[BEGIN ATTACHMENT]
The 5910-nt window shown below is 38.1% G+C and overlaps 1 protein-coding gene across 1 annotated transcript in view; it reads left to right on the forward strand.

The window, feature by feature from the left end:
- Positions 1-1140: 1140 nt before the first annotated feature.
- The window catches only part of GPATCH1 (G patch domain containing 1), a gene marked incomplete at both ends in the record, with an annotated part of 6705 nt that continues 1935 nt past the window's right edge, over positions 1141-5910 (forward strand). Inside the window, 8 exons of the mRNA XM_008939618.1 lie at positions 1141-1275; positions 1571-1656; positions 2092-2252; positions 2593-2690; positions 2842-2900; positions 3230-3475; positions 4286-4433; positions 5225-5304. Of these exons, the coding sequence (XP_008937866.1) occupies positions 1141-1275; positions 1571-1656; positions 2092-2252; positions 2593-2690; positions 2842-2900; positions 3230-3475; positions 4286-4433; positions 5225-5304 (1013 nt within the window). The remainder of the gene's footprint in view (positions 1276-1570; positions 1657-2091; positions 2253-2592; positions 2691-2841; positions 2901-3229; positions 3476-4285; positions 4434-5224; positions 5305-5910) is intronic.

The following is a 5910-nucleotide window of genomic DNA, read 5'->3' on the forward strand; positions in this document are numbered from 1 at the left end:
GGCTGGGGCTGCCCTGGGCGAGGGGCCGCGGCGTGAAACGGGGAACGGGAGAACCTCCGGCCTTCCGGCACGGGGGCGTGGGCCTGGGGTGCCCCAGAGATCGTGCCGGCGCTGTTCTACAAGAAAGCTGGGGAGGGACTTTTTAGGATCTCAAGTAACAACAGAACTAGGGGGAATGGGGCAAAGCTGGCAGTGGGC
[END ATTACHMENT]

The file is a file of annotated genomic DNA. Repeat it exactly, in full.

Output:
The 5910-nt window shown below is 38.1% G+C and overlaps 1 protein-coding gene across 1 annotated transcript in view; it reads left to right on the forward strand.

The window, feature by feature from the left end:
- Positions 1-1140: 1140 nt before the first annotated feature.
- The window catches only part of GPATCH1 (G patch domain containing 1), a gene marked incomplete at both ends in the record, with an annotated part of 6705 nt that continues 1935 nt past the window's right edge, over positions 1141-5910 (forward strand). Inside the window, 8 exons of the mRNA XM_008939618.1 lie at positions 1141-1275; positions 1571-1656; positions 2092-2252; positions 2593-2690; positions 2842-2900; positions 3230-3475; positions 4286-4433; positions 5225-5304. Of these exons, the coding sequence (XP_008937866.1) occupies positions 1141-1275; positions 1571-1656; positions 2092-2252; positions 2593-2690; positions 2842-2900; positions 3230-3475; positions 4286-4433; positions 5225-5304 (1013 nt within the window). The remainder of the gene's footprint in view (positions 1276-1570; positions 1657-2091; positions 2253-2592; positions 2691-2841; positions 2901-3229; positions 3476-4285; positions 4434-5224; positions 5305-5910) is intronic.

The following is a 5910-nucleotide window of genomic DNA, read 5'->3' on the forward strand; positions in this document are numbered from 1 at the left end:
GGCTGGGGCTGCCCTGGGCGAGGGGCCGCGGCGTGAAACGGGGAACGGGAGAACCTCCGGCCTTCCGGCACGGGGGCGTGGGCCTGGGGTGCCCCAGAGATCGTGCCGGCGCTGTTCTACAAGAAAGCTGGGGAGGGACTTTTTAGGATCTCAAGTAACAACAGAACTAGGGGGAATGGGGCAAAGCTGGCAGTGGGC